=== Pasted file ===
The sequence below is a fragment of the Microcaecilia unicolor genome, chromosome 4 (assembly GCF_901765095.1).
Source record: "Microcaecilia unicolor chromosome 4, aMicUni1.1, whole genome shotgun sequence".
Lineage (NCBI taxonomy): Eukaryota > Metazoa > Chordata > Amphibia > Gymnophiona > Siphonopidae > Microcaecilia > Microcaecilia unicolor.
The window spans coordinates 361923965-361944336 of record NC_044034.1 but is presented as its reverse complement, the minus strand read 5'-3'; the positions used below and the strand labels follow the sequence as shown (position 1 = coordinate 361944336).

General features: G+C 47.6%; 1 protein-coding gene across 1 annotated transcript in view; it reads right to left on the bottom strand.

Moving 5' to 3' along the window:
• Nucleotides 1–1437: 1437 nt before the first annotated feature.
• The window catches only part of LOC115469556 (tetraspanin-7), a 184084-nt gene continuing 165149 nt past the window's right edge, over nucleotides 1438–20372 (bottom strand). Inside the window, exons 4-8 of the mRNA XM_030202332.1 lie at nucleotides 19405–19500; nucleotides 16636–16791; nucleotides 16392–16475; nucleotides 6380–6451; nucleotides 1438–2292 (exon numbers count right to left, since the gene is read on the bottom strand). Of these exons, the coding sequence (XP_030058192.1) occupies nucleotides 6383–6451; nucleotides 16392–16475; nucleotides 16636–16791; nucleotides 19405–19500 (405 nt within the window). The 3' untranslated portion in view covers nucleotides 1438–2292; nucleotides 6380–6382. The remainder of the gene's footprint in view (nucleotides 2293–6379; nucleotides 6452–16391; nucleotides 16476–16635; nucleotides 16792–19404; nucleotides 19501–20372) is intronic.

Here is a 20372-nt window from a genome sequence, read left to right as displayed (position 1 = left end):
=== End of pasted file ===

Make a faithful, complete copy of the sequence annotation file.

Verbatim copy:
The sequence below is a fragment of the Microcaecilia unicolor genome, chromosome 4 (assembly GCF_901765095.1).
Source record: "Microcaecilia unicolor chromosome 4, aMicUni1.1, whole genome shotgun sequence".
Lineage (NCBI taxonomy): Eukaryota > Metazoa > Chordata > Amphibia > Gymnophiona > Siphonopidae > Microcaecilia > Microcaecilia unicolor.
The window spans coordinates 361923965-361944336 of record NC_044034.1 but is presented as its reverse complement, the minus strand read 5'-3'; the positions used below and the strand labels follow the sequence as shown (position 1 = coordinate 361944336).

General features: G+C 47.6%; 1 protein-coding gene across 1 annotated transcript in view; it reads right to left on the bottom strand.

Moving 5' to 3' along the window:
• Nucleotides 1–1437: 1437 nt before the first annotated feature.
• The window catches only part of LOC115469556 (tetraspanin-7), a 184084-nt gene continuing 165149 nt past the window's right edge, over nucleotides 1438–20372 (bottom strand). Inside the window, exons 4-8 of the mRNA XM_030202332.1 lie at nucleotides 19405–19500; nucleotides 16636–16791; nucleotides 16392–16475; nucleotides 6380–6451; nucleotides 1438–2292 (exon numbers count right to left, since the gene is read on the bottom strand). Of these exons, the coding sequence (XP_030058192.1) occupies nucleotides 6383–6451; nucleotides 16392–16475; nucleotides 16636–16791; nucleotides 19405–19500 (405 nt within the window). The 3' untranslated portion in view covers nucleotides 1438–2292; nucleotides 6380–6382. The remainder of the gene's footprint in view (nucleotides 2293–6379; nucleotides 6452–16391; nucleotides 16476–16635; nucleotides 16792–19404; nucleotides 19501–20372) is intronic.

Here is a 20372-nt window from a genome sequence, read left to right as displayed (position 1 = left end):